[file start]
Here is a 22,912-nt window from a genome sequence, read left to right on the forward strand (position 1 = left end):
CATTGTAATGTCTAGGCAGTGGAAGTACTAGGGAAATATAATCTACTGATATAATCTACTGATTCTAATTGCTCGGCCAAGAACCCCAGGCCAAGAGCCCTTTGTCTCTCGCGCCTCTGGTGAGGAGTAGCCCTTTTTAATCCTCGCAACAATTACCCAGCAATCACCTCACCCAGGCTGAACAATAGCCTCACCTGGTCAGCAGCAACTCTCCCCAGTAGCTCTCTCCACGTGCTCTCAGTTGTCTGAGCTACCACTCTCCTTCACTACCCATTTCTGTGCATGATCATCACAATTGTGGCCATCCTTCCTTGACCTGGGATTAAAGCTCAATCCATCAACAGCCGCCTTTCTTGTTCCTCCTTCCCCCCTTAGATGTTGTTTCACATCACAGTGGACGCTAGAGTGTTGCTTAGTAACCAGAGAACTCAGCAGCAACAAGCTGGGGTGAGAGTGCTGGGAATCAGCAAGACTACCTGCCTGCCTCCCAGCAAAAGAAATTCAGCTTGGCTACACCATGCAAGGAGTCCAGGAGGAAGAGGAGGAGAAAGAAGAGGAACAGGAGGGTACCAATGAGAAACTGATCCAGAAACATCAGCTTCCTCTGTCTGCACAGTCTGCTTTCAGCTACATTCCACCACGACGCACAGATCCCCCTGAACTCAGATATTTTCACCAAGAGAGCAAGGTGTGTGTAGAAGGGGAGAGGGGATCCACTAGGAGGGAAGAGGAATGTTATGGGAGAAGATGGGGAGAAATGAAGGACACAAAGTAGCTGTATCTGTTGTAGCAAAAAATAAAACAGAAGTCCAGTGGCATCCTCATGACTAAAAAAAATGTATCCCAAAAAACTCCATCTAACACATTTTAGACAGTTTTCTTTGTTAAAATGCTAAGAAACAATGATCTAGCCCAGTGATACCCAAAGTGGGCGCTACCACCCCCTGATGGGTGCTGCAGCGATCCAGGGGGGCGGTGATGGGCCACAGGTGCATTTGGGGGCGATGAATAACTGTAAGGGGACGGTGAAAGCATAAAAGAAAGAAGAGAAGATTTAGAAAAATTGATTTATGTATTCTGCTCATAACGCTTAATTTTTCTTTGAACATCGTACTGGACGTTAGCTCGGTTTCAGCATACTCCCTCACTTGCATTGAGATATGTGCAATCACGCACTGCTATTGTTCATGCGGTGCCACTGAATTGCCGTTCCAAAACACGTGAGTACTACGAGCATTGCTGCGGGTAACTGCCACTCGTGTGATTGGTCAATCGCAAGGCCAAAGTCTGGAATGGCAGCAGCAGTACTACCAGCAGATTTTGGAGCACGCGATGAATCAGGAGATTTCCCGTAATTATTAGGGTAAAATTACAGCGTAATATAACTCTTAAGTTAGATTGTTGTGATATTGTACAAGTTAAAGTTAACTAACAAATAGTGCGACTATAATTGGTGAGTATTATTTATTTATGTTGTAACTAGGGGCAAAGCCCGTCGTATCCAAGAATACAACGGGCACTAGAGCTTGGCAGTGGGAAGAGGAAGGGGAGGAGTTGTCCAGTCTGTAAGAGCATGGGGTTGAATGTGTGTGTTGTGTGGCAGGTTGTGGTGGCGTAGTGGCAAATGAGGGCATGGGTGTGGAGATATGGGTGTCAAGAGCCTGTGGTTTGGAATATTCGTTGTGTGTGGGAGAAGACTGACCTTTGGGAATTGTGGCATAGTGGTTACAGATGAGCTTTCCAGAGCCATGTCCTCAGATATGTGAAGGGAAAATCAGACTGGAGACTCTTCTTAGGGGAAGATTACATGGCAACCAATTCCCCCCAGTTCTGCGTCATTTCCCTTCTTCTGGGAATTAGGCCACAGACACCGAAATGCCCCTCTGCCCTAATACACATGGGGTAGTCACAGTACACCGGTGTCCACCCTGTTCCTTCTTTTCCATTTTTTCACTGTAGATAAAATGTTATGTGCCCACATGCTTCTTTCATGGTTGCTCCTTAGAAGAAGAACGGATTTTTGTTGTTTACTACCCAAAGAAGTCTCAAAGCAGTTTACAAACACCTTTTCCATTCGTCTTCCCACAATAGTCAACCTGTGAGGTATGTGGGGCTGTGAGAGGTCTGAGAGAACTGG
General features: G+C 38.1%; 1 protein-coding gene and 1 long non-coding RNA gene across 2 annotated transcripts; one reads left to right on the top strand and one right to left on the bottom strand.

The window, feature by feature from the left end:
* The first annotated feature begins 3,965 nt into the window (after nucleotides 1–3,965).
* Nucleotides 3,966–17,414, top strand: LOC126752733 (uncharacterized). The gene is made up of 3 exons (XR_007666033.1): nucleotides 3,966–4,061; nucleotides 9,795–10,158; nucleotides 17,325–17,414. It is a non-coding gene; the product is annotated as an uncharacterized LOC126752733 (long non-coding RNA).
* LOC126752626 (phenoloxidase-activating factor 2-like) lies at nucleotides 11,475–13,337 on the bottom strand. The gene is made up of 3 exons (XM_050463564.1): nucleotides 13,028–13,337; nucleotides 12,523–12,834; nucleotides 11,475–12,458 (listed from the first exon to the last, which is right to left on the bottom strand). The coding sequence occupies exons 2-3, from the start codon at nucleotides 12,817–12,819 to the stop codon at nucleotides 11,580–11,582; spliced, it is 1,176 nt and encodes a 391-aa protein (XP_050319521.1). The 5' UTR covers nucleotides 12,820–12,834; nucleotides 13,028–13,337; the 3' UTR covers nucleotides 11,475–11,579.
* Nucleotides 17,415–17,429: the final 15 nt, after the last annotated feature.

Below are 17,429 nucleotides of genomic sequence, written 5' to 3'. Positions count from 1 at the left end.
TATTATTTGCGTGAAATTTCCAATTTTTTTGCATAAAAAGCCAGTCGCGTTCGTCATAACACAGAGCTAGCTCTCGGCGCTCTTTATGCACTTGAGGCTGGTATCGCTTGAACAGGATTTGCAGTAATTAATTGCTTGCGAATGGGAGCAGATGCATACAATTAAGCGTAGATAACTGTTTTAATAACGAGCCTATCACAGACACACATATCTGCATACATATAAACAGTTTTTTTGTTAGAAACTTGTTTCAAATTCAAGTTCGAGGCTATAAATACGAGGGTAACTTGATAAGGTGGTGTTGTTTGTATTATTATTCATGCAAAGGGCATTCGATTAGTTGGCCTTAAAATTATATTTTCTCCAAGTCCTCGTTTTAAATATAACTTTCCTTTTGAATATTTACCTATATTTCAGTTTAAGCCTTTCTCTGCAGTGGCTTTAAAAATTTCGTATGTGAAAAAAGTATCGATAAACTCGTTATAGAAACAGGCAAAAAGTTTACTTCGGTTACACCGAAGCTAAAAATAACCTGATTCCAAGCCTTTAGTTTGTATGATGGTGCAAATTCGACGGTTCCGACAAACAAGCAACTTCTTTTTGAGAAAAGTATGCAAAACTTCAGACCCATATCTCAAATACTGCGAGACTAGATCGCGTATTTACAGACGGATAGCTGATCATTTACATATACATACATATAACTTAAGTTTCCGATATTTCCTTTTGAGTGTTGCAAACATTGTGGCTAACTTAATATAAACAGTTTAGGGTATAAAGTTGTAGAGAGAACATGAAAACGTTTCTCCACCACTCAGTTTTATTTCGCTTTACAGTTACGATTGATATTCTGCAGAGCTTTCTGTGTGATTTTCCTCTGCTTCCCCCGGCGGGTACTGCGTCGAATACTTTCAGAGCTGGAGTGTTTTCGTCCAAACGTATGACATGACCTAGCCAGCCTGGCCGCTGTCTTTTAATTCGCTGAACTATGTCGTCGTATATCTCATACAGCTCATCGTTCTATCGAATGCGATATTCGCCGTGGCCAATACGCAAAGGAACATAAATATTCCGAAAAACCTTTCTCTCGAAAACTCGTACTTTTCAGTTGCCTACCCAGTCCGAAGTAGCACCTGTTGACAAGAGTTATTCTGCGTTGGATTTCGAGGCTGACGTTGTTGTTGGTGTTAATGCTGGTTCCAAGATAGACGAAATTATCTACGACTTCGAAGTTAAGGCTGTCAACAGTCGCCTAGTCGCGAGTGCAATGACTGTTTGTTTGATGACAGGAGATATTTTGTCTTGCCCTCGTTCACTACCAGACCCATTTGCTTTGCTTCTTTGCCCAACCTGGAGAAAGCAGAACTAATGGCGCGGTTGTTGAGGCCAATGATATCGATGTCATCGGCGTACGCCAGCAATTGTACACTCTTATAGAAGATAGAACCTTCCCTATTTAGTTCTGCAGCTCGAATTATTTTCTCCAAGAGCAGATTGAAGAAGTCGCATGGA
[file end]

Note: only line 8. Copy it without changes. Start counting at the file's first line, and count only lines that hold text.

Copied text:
* Nucleotides 17,415–17,429: the final 15 nt, after the last annotated feature.